According to the last Australian Industry Group Australian Performance of Manufacturing Index, the local sector reached its highest point since July 2010.
In recent months, we've extensively discussed the growth in the local manufacturing industry. For the majority of 2015 and now into the new year, it seems that the prospects for the sector's businesses continue to expand - providing great opportunity to invest in new technology and innovation.
However, if you believe that the peak of the manufacturing sector rise had passed, you may not have seen the most recent Australian Industry Group Australian Performance of Manufacturing Index.
In a March 1 media statement, the association noted that industry grew for the eighth straight month - reaching 53.5 points (up two points). Additionally, this was the highest-ever figure since July 2010, a couple of years after the last major Global Financial Crisis in 2008.
According to Innes Willox, Ai Group chief executive, sub-sectors such as sales, new orders, exports and production are all showing signs of strength, helping to boost the industry as a whole.
"There is little doubt that greater competitiveness in export markets and in the domestic market due to the lower dollar is central to this turnaround," he said.
"With firmer expectations of the dollar remaining at or about its current level, confidence is building and businesses are readjusting their strategies, giving a higher priority to domestic activities both internally and along their supply chains."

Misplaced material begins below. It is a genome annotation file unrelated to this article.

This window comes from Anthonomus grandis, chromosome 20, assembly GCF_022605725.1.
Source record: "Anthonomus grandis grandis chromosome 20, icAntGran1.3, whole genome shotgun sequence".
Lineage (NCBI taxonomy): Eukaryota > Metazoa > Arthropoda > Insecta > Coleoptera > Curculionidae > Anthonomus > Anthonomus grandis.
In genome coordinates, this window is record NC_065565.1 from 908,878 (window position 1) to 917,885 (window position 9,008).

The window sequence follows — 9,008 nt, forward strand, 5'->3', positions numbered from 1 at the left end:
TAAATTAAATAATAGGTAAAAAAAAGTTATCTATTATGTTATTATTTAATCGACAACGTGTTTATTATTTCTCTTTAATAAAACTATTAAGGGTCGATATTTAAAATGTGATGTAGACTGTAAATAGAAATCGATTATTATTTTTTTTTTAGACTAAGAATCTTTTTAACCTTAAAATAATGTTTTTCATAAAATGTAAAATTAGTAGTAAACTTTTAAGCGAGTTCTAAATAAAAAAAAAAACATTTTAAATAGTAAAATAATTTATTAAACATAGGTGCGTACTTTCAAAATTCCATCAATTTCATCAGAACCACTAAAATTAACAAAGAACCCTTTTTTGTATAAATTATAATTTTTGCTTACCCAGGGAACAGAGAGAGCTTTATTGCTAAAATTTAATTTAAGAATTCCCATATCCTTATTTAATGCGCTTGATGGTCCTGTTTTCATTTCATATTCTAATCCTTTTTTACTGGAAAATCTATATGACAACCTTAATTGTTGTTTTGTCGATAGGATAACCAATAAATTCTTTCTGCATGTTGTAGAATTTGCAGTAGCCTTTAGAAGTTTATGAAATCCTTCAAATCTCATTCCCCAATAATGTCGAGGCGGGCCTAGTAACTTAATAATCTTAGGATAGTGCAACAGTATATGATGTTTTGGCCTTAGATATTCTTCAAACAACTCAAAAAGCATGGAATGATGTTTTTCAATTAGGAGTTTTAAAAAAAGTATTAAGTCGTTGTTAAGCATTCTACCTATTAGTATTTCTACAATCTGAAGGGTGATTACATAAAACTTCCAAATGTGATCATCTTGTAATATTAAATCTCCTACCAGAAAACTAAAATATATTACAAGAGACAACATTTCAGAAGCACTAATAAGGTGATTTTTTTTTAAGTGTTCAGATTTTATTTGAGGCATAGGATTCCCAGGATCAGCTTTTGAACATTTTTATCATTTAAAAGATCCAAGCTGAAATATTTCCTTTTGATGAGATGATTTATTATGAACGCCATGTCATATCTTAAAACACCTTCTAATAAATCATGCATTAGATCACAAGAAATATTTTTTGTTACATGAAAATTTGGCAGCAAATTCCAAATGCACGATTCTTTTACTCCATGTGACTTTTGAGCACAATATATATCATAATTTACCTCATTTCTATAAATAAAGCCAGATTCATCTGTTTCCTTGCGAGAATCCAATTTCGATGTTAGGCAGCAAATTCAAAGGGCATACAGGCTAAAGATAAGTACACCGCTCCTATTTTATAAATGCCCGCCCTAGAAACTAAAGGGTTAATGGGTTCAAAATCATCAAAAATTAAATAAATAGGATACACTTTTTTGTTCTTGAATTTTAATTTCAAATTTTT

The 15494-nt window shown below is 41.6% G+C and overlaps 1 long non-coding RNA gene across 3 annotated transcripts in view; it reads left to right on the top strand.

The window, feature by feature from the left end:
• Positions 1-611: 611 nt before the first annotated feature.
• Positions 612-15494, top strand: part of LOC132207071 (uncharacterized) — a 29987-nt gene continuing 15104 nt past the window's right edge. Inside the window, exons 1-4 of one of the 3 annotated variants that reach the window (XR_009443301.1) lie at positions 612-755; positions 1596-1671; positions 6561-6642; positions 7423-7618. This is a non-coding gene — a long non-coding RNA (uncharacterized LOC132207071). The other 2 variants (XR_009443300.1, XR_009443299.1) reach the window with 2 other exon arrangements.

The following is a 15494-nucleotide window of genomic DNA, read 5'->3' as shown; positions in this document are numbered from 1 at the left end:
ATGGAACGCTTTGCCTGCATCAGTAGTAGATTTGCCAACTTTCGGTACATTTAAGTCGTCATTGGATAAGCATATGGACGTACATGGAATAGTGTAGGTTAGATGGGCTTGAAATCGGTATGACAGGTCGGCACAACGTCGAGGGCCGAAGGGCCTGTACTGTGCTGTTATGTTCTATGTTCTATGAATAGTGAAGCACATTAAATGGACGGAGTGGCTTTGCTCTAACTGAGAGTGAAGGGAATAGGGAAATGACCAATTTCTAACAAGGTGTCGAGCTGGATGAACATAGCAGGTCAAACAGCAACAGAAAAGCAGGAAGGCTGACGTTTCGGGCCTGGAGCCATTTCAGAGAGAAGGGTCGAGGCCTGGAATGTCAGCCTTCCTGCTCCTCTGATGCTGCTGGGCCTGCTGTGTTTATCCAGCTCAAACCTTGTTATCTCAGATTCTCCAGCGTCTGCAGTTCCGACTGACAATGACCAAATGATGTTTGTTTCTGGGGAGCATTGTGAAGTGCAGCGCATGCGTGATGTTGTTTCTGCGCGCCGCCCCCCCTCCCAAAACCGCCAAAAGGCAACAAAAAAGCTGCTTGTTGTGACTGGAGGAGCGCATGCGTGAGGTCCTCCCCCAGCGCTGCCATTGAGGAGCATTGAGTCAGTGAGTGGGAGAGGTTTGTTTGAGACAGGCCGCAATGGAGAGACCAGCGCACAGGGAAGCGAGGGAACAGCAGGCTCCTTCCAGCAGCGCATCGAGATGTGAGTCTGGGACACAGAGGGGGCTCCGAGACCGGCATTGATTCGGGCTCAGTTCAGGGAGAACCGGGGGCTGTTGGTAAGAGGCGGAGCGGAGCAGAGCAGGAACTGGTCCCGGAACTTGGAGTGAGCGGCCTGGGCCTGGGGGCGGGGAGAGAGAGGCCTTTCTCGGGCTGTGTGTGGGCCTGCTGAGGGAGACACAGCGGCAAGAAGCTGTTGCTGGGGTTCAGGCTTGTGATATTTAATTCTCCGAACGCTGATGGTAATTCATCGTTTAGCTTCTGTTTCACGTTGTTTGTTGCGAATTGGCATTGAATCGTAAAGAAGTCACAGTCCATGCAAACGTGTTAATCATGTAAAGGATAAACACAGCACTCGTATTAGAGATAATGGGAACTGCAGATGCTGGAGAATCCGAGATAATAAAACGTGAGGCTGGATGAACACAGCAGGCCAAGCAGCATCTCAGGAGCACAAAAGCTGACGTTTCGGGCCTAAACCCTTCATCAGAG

While the horizon looks brighter for the manufacturing sector, Mr Willox was at pains to add that there are many challenges ahead for this industry. This includes international volatility and adverse domestic policy changes.
With this in mind, how can manufacturing businesses put a line in the sand and take advantage of the positive trading conditions?
Last year, Deloitte published its Industry 4.0 report. As part of the document, there is a clear argument that the traditional manufacturing industry is in the midst of a digital transformation - and businesses that don't join will be left behind.
With technology such as 3D printing, drones and sensors becoming readily available, this is driving a fourth industrial revolution and showing where manufacturers should be investing moving forward.
As a recent report from the International Data Corporation discusses, robotic spending is also increasing across this industry - highlighting another layer of technology for business leaders to be aware of.
If your manufacturing enterprise is ready to make the leap to the digital age, feel free to get in touch with the helpful team at Redstack today.